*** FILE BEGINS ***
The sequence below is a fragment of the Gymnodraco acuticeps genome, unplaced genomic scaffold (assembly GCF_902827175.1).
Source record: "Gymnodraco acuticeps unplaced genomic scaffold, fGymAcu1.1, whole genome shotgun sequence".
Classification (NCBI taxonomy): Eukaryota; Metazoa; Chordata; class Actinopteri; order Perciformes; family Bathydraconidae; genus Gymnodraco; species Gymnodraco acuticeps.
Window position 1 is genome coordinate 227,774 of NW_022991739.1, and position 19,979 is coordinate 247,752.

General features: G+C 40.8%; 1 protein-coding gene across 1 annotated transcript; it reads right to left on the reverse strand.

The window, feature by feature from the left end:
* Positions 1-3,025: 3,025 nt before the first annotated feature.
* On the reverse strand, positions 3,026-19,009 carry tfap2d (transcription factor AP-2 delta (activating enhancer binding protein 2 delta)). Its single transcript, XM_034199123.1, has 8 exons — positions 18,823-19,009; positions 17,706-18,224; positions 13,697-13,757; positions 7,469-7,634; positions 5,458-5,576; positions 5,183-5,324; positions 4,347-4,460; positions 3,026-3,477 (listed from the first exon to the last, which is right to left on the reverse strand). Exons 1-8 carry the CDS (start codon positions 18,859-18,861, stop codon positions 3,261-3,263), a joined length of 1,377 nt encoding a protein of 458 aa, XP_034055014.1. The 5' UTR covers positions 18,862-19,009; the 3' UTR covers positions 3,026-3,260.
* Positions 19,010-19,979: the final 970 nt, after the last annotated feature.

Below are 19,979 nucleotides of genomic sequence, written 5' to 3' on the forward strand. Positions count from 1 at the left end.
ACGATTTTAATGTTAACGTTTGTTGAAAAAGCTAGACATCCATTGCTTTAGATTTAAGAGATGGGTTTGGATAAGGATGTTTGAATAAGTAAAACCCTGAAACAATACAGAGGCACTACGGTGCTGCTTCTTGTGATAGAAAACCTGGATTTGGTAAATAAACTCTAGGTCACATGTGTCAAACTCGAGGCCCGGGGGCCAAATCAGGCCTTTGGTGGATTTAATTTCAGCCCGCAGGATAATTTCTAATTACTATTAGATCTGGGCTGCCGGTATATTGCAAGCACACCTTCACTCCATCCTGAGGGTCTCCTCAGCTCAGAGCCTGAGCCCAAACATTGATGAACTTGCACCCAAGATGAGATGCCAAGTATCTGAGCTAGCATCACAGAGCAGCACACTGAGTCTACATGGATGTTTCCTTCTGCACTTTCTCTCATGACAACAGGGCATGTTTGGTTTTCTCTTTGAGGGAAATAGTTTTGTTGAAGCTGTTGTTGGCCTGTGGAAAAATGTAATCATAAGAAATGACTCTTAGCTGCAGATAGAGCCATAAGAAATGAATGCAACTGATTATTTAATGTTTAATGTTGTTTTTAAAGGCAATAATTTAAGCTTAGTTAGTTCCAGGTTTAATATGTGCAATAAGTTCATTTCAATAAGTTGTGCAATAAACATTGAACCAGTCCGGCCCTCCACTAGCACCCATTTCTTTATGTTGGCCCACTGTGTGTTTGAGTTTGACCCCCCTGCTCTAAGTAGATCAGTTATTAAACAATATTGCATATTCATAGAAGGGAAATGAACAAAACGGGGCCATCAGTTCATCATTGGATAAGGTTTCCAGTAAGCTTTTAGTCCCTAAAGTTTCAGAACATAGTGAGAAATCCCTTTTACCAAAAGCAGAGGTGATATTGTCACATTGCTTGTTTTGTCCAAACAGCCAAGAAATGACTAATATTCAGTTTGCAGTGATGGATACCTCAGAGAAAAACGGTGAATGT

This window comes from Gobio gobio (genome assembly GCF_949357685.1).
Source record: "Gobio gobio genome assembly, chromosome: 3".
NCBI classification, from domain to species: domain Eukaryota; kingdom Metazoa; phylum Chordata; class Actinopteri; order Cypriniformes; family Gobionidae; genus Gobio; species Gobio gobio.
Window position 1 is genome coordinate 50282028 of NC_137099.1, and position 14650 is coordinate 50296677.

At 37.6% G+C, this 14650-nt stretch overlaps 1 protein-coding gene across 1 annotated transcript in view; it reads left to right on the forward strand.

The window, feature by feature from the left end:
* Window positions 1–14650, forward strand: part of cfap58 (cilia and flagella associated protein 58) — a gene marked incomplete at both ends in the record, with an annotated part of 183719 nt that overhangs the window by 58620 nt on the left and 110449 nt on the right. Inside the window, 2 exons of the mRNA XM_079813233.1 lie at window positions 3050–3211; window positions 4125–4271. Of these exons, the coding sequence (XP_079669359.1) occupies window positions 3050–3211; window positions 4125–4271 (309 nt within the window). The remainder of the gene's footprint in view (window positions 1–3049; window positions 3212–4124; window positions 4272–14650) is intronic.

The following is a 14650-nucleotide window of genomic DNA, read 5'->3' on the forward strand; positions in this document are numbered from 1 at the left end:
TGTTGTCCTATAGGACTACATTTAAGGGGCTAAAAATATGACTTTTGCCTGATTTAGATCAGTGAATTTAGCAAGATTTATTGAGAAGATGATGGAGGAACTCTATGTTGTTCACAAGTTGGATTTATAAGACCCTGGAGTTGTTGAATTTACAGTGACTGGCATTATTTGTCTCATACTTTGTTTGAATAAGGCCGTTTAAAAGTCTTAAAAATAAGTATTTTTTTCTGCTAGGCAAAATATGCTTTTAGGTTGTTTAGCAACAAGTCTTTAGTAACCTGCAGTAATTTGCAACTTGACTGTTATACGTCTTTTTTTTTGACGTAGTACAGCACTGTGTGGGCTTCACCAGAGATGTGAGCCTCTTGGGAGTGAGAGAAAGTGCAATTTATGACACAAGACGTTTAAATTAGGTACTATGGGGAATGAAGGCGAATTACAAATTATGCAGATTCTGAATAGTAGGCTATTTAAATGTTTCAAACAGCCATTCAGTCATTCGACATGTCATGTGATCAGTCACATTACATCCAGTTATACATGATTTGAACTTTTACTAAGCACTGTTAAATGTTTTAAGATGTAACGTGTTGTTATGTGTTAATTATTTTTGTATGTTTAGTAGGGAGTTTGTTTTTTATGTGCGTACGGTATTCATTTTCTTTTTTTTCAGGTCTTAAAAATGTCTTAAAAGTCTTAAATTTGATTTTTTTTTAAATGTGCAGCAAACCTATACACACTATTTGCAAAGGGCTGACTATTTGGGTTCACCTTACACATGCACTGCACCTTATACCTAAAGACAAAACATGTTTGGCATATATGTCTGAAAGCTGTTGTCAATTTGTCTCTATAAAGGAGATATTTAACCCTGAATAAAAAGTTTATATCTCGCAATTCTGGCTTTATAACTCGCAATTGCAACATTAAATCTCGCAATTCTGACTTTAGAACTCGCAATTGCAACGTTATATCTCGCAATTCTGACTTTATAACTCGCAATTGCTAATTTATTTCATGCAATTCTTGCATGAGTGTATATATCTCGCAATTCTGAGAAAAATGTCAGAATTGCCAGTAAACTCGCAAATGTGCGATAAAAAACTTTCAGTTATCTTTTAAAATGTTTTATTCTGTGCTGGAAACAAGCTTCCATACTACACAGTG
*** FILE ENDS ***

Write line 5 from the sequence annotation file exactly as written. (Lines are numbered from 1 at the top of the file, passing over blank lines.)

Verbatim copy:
General features: G+C 40.8%; 1 protein-coding gene across 1 annotated transcript; it reads right to left on the reverse strand.